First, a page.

(OERP) Videoconference Series - Understanding the Cognitive and Behavioral Features of Huntington’s Disease 12.2.20
Office of Educational Resources and Planning (OERP) Videoconference Series
The Adverse Childhood Experiences Study, originally published in 1998, illuminated the graded relationship between negative experiences in early life and long-term medical and mental health consequences. Since then, multiple studies have yielded comparable results and there has been an increased push to provide clinical services in a trauma-informed manner. While this is a significant step in the right direction, there has been ongoing debate about the utility of ACE assessments in clinical settings, and particularly with marginalized communities. Ultimately, the potential dangers of relying too heavily on assessing ACE scores need to be considered and more effort put into promoting resilience and protective factors while teaching skills that can help buffer traumatic experiences.
By the completion of this session, participants should be able to:
1. Explain the genetic basis for Huntington’s Disease and the relationship between genotype and clinical presentation
2. Identify cognitive, behavioral, and psychosocial complications of Huntington’s Disease
3. Formulate a comprehensive plan to help patients, families, and caregivers cope with these complications
Huntington’s Disease (HD) is a trinucleotide repeat disorder with autosomal dominant inheritance that affects motor
function, cognition, and behavior. Subcortical degeneration due to accumulation of abnormal huntingtin protein causes a
syndrome similar to other frontal dementias, which often includes behavioral symptoms. Age of onset may be at any stage
of life, however clinical (motor) manifestation is most often in middle age and therefore affects family systems as well as
individuals. Patient’s with HD are more likely than the general population to attempt suicide, a phenomenon complicated by
both depressive disorders and impulsivity due to frontal cognitive impairment. This presentation will address challenges in
managing behavioral and psychosocial aspects of HD, including depression, apathy, psychosis, and impulsivity, with an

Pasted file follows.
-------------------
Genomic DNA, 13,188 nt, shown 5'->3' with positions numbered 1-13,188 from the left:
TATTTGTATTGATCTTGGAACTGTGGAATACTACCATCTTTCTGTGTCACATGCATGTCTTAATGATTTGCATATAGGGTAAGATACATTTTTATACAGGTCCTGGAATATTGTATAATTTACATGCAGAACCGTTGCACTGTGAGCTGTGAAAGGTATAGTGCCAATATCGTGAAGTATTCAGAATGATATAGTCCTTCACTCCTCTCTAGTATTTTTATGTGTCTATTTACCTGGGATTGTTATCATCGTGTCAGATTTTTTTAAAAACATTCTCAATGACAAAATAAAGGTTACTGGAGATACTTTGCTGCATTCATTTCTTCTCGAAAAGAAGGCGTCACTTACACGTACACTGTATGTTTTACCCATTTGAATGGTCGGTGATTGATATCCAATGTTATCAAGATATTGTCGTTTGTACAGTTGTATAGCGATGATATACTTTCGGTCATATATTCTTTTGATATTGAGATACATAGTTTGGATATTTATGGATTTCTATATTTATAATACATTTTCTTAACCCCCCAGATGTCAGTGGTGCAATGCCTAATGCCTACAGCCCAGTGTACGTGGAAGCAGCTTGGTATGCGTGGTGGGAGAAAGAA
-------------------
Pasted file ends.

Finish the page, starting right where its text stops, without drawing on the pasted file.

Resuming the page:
emphasis on medication selection, multidisciplinary care, and strategies for families and caregivers.
Morgan Faeder, MD, PhD
Dr. Faeder is an Assistant Professor of Psychiatry and Neurology at the University of Pittsburgh School of Medicine and
attending psychiatrist at the UPMC Huntington’s Disease Society of America Center of Excellence. He is the Medical Director
of Neuropsychiatry and Director of the UPMC Consultation Liaison Psychiatry Fellowship. He received his MD from the
University of Pittsburgh School of Medicine and completed residency in psychiatry and fellowship in consultation-liaison
psychiatry at UPMC Western Psychiatric Hospital. He speaks nationally on behavioral manifestations of Huntington’s Disease
and other topics in neuropsychiatry. His academic interests include neuropsychiatry, collaborative care, LGBTQ+ healthcare,
and medical education.
No members of the planning committee, speakers, presenters, authors, content reviewers and/or anyone else in a position to control the content of this education activity have relevant financial relationships with any proprietary entity producing, marketing, re-selling, or distributing health care goods or services, used on, or consumed by, patients to disclose.
In support of improving patient care, the University of Pittsburgh is jointly accredited by the Accreditation Council for Continuing Medical Education (ACCME), the Accreditation Council for Pharmacy Education (ACPE), and the American Nurses Credentialing Center (ANCC), to provide continuing education for the healthcare team.
The University of Pittsburgh School designates this live activity for a maximum of 2.0 AMA PRA Category 1 Credits™. Physicians should claim only the credit commensurate with the extent of their participation in the activity.
Other Healthcare Professionals
Other health care professionals will receive a certificate of attendance confirming the number of contact hours commensurate with the extent of participation in this activity.
- 2.00 AMA PRA Category 1 Credit™The University of Pittsburgh School of Medicine is accredited by the Accreditation Council for Continuing Medical Education to provide continuing medical education for physicians.
- 2.00 Attendance